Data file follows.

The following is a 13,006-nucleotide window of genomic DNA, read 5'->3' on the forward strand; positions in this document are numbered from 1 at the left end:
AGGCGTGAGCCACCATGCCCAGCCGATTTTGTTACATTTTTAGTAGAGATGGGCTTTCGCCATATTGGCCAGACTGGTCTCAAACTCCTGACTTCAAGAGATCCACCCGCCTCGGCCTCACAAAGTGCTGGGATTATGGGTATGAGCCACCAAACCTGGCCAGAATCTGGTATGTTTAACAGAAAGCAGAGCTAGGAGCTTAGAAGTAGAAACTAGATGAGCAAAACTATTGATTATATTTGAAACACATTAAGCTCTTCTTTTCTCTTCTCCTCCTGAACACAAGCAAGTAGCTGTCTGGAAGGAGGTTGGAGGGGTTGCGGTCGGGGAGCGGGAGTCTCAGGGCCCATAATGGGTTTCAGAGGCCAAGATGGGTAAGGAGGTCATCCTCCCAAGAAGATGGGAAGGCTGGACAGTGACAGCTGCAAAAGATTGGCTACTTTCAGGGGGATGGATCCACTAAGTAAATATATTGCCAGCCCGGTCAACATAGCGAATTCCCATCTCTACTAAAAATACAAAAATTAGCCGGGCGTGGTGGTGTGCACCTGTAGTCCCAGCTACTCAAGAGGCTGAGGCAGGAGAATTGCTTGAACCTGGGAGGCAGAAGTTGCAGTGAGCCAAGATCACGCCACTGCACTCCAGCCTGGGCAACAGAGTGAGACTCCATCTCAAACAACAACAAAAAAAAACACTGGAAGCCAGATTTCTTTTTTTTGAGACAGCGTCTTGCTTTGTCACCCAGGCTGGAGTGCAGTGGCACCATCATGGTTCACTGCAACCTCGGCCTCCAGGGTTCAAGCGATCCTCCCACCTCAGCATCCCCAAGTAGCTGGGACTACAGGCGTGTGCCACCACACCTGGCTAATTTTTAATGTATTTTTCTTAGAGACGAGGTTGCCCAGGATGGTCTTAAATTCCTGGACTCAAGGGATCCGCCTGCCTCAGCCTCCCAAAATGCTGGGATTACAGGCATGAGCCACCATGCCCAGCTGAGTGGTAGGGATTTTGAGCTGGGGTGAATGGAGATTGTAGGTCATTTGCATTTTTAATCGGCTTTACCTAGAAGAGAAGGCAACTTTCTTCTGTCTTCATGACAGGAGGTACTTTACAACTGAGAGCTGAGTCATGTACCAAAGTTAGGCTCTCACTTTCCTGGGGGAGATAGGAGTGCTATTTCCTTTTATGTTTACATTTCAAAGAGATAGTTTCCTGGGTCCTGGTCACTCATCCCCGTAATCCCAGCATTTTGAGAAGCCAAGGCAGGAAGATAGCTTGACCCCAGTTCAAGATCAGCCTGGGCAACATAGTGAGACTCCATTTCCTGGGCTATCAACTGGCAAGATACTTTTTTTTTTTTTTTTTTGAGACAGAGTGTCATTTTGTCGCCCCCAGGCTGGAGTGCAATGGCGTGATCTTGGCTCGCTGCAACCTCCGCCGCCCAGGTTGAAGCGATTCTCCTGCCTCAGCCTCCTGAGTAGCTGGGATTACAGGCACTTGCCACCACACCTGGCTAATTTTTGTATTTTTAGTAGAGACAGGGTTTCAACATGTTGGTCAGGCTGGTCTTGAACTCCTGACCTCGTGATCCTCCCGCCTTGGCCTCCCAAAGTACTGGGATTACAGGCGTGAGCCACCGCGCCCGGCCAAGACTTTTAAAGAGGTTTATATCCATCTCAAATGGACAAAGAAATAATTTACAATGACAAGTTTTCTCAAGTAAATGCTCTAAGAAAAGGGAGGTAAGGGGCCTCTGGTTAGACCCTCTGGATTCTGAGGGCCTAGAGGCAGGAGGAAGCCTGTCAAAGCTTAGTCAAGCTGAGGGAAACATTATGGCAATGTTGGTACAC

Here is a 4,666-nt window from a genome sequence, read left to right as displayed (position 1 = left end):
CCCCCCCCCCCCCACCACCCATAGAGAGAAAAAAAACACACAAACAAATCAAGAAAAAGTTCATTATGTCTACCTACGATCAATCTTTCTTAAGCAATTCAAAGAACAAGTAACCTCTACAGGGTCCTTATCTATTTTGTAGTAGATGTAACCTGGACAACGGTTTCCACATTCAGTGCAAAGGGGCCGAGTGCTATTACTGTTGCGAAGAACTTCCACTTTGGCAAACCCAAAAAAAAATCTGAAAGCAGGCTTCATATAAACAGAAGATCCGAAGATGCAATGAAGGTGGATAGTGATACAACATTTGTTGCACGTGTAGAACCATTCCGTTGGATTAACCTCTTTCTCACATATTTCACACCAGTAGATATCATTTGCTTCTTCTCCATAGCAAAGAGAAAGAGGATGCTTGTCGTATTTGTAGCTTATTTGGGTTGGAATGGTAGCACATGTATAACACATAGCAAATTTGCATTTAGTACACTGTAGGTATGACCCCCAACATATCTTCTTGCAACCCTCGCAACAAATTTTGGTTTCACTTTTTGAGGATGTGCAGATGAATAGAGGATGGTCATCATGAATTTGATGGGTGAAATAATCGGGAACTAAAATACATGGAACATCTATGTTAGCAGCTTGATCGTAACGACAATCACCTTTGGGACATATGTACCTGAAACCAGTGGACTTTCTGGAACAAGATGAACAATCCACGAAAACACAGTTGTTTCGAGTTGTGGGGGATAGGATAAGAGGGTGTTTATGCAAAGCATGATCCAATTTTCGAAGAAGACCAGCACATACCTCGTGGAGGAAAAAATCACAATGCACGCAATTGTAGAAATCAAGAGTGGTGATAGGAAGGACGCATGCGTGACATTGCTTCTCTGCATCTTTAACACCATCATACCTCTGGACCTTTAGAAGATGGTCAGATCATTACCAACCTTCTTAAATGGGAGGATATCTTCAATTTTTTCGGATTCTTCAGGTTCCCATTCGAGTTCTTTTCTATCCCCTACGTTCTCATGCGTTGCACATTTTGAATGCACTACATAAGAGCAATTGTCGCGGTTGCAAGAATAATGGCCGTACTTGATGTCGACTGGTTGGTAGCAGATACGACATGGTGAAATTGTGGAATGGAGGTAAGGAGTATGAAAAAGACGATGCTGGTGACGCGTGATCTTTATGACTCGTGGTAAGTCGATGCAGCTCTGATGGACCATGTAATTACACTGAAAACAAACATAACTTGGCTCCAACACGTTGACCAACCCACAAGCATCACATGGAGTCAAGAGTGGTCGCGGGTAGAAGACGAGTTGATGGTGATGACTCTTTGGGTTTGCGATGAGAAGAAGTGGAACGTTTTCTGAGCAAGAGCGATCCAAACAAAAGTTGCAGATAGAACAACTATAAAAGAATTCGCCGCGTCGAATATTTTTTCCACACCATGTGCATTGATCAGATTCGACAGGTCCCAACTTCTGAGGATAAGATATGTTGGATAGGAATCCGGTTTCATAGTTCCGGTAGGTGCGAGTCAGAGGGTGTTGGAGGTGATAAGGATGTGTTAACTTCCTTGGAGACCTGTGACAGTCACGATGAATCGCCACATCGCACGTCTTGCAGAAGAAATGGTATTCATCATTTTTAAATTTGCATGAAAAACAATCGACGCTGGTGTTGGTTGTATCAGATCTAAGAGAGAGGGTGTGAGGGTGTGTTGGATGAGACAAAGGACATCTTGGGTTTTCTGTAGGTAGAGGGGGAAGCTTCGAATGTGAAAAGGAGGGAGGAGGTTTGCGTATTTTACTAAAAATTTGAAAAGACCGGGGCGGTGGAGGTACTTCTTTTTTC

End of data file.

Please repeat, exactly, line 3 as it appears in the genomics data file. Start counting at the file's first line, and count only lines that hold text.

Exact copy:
Here is a 4,666-nt window from a genome sequence, read left to right as displayed (position 1 = left end):